How APR credit is affected when the Fed raises interest rates

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In a move many Americans had been anticipating over the past two months, the Federal Reserve on Wednesday raised interest rates for the first time since December 2018.

The Fed, in a bid to rein in historically high inflation, approved an interest rate hike of 0.25 percentage points and is expected to raise rates six more times this year.

Americans paused when the Fed cut interest rates to near zero in an emergency cut amid coronavirus concerns two years ago, but today borrowing is on the point of becoming more expensive.

For the millions of credit card holders, that could mean a higher bill in the months ahead. Here’s how the Fed’s rate hike specifically affects credit card APRs, and how you can avoid being too impacted.

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How the Fed’s Interest Rate Hike Affects Credit Card APRs

The Fed controls what is called the federal funds rate, or the interest rate for interbank lending. The Fed may make adjustments to the federal funds rate based on current conditions in the economy. A healthy economic climate can trigger a hike in the fed funds rate (we’re seeing today), while an unstable economy can trigger a rate cut (we saw at the start of the pandemic).

Individual banks and financial institutions then use this federal funds rate as a starting point to establish their own the prime rate or the interest rate passed on to the most creditworthy consumers.

Typically, however, credit cardholder interest rates are above prime. “Most credit card issuers add several percentage points to the prime rate to increase their card interest rates,” says Matt Schulz, chief credit analyst at LendingTree. “This means that when a card issuer advertises that a card offers a range of APRs from 13.99% to 23.99%, what they are actually offering is the prime rate plus 10.74% at an additional 20.74%.”

The latest rate hike of a quarter of a percentage point, or 25 basis points, by the Fed will likely result in a 0.25% increase in your credit card interest rate. This means that if your interest rate is 15.25%, it can increase to 15.50%, for example.

According to Schulz, it could take consumers one to two billing cycles to see this increase reflected in their credit card APRs. This means that starting this spring and continuing into the summer, cardholders can expect higher credit card bills if they have a monthly balance.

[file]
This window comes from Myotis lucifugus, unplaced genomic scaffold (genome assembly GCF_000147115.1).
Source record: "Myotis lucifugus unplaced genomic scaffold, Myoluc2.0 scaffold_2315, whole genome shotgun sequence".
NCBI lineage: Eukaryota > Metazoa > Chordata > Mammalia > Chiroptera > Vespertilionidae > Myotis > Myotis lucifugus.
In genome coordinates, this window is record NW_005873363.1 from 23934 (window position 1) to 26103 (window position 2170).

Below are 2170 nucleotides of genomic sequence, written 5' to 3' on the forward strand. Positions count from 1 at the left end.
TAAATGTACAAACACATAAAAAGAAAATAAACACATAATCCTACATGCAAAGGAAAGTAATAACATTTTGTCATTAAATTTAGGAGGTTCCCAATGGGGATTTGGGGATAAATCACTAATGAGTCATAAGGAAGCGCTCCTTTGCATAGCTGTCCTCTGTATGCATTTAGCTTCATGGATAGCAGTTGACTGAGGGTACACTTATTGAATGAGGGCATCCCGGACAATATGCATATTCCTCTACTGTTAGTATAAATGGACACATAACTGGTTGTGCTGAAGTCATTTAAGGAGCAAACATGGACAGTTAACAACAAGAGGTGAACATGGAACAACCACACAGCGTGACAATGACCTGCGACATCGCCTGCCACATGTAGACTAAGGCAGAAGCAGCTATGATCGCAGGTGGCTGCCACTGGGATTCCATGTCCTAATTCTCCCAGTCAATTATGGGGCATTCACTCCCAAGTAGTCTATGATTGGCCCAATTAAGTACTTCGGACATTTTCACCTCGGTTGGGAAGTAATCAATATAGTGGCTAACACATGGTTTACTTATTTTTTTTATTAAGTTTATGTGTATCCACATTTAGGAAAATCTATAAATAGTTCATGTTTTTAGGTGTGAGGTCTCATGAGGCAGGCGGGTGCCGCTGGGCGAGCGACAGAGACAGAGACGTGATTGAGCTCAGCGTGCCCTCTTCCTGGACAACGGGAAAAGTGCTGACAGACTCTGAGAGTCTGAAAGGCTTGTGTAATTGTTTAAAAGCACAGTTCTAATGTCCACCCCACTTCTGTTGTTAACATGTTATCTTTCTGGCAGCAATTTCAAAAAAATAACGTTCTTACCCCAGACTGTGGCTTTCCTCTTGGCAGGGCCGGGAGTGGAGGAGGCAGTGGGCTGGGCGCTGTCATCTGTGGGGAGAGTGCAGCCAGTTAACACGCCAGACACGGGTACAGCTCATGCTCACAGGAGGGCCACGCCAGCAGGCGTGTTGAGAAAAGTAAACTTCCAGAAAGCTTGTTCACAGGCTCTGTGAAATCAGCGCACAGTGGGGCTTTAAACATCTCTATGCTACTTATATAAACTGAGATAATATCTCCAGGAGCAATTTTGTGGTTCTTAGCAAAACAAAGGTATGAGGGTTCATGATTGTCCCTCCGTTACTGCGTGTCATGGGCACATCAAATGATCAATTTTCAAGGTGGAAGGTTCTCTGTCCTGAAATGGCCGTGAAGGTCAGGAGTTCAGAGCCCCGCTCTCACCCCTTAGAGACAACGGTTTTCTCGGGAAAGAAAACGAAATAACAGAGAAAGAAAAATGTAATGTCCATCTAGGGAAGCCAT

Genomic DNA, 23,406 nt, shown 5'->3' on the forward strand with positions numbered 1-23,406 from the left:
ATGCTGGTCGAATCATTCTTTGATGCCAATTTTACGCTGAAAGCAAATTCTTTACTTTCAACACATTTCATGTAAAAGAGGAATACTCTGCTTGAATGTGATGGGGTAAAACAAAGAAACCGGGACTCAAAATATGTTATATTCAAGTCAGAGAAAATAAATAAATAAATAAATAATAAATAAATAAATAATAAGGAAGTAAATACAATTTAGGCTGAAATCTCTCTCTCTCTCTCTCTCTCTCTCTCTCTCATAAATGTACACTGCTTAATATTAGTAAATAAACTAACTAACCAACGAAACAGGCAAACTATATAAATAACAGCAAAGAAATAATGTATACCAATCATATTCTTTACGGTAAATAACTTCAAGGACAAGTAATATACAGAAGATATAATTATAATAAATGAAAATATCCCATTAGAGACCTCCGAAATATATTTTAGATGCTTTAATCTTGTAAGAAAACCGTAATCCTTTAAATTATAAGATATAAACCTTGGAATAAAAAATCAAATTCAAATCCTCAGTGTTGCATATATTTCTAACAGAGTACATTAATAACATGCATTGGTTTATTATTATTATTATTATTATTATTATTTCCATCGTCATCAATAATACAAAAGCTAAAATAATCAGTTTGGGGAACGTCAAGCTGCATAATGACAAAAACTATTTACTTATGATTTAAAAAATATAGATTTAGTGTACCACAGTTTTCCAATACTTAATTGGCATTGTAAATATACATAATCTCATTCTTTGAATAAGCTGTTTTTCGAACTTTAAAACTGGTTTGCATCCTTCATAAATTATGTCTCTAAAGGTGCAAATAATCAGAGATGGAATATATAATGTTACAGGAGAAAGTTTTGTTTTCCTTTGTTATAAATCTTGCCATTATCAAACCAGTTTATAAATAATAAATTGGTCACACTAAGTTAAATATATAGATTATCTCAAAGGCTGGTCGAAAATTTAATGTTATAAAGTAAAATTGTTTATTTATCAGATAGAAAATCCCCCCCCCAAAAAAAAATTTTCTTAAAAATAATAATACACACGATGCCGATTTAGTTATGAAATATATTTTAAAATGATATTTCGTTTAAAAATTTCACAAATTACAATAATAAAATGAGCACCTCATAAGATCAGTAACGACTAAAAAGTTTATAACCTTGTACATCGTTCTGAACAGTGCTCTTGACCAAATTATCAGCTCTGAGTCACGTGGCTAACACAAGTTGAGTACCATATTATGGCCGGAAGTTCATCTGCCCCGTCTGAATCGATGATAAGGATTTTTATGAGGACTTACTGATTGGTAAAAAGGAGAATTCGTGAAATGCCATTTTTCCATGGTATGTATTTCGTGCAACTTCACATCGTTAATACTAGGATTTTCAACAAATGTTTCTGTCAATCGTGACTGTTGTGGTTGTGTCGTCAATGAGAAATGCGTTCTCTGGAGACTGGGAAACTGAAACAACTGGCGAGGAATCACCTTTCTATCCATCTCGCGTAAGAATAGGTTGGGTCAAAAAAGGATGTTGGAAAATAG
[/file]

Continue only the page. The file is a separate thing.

Pay off credit cards as interest rates rise

While a quarter percentage point rate hike might not be that big at first, it’s worth noting that this looks to be the first of many more rate hikes to come. Moreover, credit cards already have notoriously high interest rates, so any further increases can just cause your outstanding balance to swell even more over time and make it harder to repay.

As interest rates rise, your best bet is to pay off high-interest credit card debt. To do this, Schulz suggests using a balance transfer credit card. These cards offer no interest on balance transfers for a fixed period – up to 21 months. During the introductory period of the 0% APR, you can pay off your debt without paying costly interest charges.

For example, both the Citi® Diamond Preferred® Card and the Citi Simplicity® Card have an interest-free introductory APR offer for 21 months on balance transfers from the date of your first transfer (after, 13.99% to 23.99% variable APR and 14.99% to 24.99% variable APR , respectively). All transfers must be made within the first four months and the balance transfer fee of $5 or 5% of the transfer amount, whichever is greater. Just make sure you have a plan to pay off your entire balance before the 21 months are up or you’ll end up paying interest on your remaining balance.

As credit card APRs are expected to go up, it’s also worth calling your issuer to try to negotiate the same APR you had, or even lower if your credit score is good and you have a solid track record. when it comes to paying your bills on time. And, of course, to avoid paying interest on credit cards, we recommend paying off your balances in full each month.

At the end of the line

Editorial note: Any opinions, analyses, criticisms or recommendations expressed in this article are those of Select’s editorial staff only and have not been reviewed, endorsed or otherwise endorsed by any third party.

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